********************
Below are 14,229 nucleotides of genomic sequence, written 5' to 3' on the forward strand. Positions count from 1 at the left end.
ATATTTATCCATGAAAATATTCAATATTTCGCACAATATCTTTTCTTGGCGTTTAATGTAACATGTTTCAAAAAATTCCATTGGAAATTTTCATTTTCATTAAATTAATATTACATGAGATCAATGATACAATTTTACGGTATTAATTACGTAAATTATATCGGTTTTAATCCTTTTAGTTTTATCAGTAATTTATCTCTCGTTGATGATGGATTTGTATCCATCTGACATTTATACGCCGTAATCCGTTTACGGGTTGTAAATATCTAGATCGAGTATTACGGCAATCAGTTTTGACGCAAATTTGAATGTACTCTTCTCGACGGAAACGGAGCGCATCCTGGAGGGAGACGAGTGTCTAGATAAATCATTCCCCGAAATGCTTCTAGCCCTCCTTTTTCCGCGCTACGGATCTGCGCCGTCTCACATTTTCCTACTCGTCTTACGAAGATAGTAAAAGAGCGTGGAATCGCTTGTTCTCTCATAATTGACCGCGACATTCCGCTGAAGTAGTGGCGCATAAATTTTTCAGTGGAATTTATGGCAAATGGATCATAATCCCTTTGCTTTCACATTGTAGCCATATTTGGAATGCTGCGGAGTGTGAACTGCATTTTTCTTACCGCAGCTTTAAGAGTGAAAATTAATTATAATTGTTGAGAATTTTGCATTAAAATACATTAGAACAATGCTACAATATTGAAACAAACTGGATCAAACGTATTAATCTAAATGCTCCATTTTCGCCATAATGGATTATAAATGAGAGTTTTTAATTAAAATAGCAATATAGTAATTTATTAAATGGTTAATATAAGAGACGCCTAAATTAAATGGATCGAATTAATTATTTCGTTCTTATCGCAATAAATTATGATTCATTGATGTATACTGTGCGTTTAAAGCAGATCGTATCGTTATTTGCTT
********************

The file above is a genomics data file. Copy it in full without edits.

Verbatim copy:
Below are 14,229 nucleotides of genomic sequence, written 5' to 3' on the forward strand. Positions count from 1 at the left end.
ATATTTATCCATGAAAATATTCAATATTTCGCACAATATCTTTTCTTGGCGTTTAATGTAACATGTTTCAAAAAATTCCATTGGAAATTTTCATTTTCATTAAATTAATATTACATGAGATCAATGATACAATTTTACGGTATTAATTACGTAAATTATATCGGTTTTAATCCTTTTAGTTTTATCAGTAATTTATCTCTCGTTGATGATGGATTTGTATCCATCTGACATTTATACGCCGTAATCCGTTTACGGGTTGTAAATATCTAGATCGAGTATTACGGCAATCAGTTTTGACGCAAATTTGAATGTACTCTTCTCGACGGAAACGGAGCGCATCCTGGAGGGAGACGAGTGTCTAGATAAATCATTCCCCGAAATGCTTCTAGCCCTCCTTTTTCCGCGCTACGGATCTGCGCCGTCTCACATTTTCCTACTCGTCTTACGAAGATAGTAAAAGAGCGTGGAATCGCTTGTTCTCTCATAATTGACCGCGACATTCCGCTGAAGTAGTGGCGCATAAATTTTTCAGTGGAATTTATGGCAAATGGATCATAATCCCTTTGCTTTCACATTGTAGCCATATTTGGAATGCTGCGGAGTGTGAACTGCATTTTTCTTACCGCAGCTTTAAGAGTGAAAATTAATTATAATTGTTGAGAATTTTGCATTAAAATACATTAGAACAATGCTACAATATTGAAACAAACTGGATCAAACGTATTAATCTAAATGCTCCATTTTCGCCATAATGGATTATAAATGAGAGTTTTTAATTAAAATAGCAATATAGTAATTTATTAAATGGTTAATATAAGAGACGCCTAAATTAAATGGATCGAATTAATTATTTCGTTCTTATCGCAATAAATTATGATTCATTGATGTATACTGTGCGTTTAAAGCAGATCGTATCGTTATTTGCTT